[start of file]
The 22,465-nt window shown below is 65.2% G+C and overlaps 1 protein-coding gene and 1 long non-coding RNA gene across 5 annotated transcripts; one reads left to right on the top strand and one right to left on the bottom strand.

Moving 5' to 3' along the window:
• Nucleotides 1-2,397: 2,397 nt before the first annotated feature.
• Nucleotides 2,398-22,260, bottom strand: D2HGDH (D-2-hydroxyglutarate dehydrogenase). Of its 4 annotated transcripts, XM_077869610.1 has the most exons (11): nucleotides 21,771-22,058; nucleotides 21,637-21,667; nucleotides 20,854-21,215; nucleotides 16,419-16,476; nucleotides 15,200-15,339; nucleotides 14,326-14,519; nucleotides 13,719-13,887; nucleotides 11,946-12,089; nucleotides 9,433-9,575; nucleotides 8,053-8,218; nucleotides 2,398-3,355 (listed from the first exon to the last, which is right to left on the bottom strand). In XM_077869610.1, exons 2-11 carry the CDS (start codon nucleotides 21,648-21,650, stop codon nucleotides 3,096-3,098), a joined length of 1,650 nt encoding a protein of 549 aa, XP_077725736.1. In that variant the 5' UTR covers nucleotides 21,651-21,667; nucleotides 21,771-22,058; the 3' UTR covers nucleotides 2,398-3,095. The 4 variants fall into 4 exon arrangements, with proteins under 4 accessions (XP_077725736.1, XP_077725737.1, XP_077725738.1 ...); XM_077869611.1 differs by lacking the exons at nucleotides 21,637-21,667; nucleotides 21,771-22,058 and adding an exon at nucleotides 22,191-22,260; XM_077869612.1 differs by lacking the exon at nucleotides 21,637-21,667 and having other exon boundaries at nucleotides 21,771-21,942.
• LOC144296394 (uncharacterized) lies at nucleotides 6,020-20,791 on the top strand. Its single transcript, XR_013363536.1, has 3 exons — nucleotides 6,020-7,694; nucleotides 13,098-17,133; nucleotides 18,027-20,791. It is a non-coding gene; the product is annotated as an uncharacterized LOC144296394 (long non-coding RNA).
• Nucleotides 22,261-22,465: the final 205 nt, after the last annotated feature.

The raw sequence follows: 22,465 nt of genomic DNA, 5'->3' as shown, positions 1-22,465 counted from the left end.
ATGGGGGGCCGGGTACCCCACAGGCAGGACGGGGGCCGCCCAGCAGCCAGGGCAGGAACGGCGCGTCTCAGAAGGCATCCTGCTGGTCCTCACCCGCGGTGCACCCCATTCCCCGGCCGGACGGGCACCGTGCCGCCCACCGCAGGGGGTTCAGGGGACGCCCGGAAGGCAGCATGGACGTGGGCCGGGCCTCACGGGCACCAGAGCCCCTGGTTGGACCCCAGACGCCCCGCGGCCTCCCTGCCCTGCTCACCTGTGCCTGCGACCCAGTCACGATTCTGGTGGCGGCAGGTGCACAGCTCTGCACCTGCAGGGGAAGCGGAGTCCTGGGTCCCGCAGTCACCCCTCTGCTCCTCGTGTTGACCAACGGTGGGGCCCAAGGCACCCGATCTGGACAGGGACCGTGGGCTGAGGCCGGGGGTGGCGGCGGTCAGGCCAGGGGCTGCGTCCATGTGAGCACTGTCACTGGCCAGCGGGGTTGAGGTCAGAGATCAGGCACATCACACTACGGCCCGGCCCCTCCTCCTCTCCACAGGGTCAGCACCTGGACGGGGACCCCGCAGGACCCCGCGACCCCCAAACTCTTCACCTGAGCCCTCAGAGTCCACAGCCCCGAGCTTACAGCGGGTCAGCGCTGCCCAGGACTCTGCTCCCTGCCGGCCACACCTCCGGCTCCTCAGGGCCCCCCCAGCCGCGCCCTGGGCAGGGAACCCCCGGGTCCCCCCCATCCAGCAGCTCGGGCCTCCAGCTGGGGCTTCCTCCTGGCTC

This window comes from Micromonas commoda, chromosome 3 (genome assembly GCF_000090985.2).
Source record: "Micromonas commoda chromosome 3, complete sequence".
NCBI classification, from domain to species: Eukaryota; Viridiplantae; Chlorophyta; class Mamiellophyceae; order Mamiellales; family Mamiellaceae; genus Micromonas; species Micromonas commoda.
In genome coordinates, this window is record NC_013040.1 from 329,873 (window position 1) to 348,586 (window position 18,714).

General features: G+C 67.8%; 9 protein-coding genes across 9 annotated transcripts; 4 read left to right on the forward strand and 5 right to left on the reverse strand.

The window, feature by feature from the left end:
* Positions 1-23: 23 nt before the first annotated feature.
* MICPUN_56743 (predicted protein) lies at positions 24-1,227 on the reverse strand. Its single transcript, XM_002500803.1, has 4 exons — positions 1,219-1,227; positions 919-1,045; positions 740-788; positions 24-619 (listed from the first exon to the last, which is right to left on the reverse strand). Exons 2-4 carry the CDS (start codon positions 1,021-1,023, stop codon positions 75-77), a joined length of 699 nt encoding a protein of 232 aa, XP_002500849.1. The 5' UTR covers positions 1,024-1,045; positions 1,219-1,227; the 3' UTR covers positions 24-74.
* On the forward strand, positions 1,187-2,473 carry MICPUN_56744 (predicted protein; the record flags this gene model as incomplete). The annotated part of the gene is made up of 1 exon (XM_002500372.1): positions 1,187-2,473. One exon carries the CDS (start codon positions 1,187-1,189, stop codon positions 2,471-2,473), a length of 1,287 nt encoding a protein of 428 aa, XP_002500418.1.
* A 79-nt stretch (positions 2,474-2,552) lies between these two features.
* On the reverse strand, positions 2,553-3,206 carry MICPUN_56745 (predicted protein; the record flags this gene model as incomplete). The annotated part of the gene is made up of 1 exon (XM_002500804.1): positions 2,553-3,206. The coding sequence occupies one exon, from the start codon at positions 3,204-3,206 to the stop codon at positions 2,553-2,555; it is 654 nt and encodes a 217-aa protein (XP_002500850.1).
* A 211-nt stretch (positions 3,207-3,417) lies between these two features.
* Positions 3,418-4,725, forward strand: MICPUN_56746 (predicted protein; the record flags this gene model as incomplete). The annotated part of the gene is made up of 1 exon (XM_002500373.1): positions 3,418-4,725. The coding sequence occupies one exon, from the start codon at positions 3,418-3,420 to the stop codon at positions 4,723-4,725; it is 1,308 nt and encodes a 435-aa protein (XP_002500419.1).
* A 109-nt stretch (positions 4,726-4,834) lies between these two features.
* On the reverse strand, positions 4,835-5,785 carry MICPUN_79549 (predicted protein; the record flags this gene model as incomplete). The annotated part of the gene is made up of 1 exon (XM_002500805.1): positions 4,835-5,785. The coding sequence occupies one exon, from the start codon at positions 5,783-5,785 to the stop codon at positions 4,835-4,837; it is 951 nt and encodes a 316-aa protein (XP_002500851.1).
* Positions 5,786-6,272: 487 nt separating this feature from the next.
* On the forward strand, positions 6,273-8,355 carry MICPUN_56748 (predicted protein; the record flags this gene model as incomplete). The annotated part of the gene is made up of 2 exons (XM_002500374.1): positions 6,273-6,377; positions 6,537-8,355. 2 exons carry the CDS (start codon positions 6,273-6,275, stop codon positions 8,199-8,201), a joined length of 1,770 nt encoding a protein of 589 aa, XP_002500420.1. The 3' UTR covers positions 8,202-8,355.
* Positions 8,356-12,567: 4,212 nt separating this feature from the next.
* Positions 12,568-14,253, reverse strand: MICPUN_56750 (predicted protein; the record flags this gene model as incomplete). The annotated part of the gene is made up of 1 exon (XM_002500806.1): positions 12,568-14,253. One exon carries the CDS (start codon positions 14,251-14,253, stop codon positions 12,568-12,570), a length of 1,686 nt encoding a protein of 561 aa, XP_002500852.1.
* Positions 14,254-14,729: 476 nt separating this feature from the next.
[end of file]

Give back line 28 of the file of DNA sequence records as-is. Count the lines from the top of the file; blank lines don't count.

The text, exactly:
* Positions 14,254-14,729: 476 nt separating this feature from the next.